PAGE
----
Compiler picks the wrong overloaded function when using existentials

This might be a bug or a limitation, but when given the following two definitions:

func receive(action: any Action) { ... }
func receive<A>(action: A) where A: Action & Hashable { ... }

the compiler always picks the first, no matter if the concrete type conforms to Hashable or not.

enum AccountAction: Action, Hashable {
    case login
    case error

// Always picks the first implementation, although the second should be picked IMO
cluster.receive(action: AccountAction.login)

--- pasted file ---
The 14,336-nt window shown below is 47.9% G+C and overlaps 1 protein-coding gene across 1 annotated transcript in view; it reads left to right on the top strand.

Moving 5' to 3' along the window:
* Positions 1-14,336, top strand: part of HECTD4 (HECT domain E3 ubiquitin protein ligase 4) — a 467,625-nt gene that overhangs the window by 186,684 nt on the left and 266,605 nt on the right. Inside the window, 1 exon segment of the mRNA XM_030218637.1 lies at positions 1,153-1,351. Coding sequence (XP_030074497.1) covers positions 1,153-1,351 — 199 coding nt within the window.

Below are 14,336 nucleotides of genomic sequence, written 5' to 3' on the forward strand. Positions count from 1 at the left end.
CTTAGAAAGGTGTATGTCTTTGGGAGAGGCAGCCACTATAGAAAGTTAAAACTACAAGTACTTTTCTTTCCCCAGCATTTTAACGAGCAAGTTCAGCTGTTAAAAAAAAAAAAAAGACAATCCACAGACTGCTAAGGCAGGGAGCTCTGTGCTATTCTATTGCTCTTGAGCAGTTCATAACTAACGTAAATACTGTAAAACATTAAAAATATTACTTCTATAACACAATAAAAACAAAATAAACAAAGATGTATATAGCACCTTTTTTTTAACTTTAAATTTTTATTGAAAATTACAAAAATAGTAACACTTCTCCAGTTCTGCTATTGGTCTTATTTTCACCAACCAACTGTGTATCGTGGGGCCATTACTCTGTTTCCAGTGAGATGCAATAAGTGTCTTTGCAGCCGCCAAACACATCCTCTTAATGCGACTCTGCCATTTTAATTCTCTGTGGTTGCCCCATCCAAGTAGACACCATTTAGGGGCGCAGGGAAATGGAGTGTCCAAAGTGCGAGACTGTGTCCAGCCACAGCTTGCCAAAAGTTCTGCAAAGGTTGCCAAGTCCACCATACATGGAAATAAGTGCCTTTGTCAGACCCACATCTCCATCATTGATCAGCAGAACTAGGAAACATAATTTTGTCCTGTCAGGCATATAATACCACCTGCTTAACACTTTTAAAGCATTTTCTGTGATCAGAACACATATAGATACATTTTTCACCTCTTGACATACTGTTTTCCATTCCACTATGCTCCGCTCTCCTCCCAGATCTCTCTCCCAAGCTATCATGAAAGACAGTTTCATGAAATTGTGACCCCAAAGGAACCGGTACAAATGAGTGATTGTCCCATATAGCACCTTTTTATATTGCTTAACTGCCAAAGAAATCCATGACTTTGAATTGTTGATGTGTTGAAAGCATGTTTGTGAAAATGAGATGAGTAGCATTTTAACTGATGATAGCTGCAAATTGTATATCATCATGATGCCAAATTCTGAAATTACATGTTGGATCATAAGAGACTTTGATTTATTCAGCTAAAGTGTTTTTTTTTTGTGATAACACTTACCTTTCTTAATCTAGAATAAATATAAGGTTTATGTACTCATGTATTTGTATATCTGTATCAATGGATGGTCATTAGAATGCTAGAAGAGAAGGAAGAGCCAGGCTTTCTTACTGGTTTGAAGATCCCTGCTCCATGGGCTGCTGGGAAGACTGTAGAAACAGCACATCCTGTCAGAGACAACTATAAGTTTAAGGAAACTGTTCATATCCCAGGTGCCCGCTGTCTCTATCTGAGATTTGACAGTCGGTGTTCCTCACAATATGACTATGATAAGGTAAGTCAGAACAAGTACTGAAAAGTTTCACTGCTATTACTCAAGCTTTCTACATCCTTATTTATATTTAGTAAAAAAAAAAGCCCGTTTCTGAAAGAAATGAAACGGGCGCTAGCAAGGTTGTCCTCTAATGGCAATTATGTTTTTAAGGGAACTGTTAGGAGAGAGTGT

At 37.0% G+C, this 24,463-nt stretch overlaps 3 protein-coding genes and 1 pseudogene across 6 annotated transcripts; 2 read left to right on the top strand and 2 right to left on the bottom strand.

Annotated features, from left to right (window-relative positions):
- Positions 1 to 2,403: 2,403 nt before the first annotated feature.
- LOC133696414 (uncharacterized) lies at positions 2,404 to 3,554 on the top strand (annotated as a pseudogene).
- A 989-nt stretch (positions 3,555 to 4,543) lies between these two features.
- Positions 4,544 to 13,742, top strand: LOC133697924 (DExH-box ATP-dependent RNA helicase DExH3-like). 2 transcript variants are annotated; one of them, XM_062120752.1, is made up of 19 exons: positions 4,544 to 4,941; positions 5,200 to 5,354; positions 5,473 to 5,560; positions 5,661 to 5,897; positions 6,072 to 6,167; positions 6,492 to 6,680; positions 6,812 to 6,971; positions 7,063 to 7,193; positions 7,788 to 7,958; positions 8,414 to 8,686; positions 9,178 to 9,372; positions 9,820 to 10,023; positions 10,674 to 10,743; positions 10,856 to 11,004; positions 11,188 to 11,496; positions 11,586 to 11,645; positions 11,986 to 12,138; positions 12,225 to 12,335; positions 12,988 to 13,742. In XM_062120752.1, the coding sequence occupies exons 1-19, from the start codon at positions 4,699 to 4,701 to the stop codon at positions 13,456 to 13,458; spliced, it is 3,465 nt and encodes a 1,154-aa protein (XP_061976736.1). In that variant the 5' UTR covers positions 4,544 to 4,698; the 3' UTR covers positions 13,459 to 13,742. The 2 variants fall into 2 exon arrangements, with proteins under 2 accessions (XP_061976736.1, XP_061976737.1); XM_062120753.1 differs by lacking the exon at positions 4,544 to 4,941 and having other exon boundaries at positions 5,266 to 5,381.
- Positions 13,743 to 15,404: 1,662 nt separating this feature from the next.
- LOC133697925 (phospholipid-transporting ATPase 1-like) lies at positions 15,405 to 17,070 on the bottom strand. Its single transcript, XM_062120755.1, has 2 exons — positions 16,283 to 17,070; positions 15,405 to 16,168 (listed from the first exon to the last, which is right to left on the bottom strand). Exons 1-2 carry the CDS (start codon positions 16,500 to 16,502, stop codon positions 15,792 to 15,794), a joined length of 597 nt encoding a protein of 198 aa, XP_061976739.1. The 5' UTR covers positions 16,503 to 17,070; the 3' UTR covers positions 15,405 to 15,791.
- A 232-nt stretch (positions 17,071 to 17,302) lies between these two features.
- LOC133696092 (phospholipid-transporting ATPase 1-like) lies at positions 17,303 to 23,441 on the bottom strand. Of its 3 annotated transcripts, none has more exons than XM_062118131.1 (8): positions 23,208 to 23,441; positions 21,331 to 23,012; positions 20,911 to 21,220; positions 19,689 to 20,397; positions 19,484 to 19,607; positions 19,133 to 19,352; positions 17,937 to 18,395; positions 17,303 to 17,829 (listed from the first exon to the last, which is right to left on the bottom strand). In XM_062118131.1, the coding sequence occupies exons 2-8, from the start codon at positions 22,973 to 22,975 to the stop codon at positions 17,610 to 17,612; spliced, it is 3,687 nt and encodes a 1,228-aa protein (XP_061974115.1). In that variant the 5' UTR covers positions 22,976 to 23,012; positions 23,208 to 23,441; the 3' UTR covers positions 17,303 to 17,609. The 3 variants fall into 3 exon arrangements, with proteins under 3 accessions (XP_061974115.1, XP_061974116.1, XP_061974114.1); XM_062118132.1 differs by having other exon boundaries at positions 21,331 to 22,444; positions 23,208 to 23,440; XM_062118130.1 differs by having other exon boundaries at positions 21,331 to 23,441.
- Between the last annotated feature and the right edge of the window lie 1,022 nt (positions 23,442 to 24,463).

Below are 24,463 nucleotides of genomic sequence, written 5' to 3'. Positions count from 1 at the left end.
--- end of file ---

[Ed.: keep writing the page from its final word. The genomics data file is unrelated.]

Shouldn't the more specialized one be picked?

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The compiler considers non-generic functions to always be more specific than generic ones, for better or worse. If you can make both functions generic, or both use existentials, then you should get the behavior you expect.


Thanks for the reply. I would have expected specialization to be generic-independent (i.e., no matter when the type is resolved, the definition will either have an existential Action or an Action & Hashable), but good to know it's a known fact.

Unfortunately for me, the first definition is part of another protocol (which requires an existential Action) and the second has the Hashable requirement.

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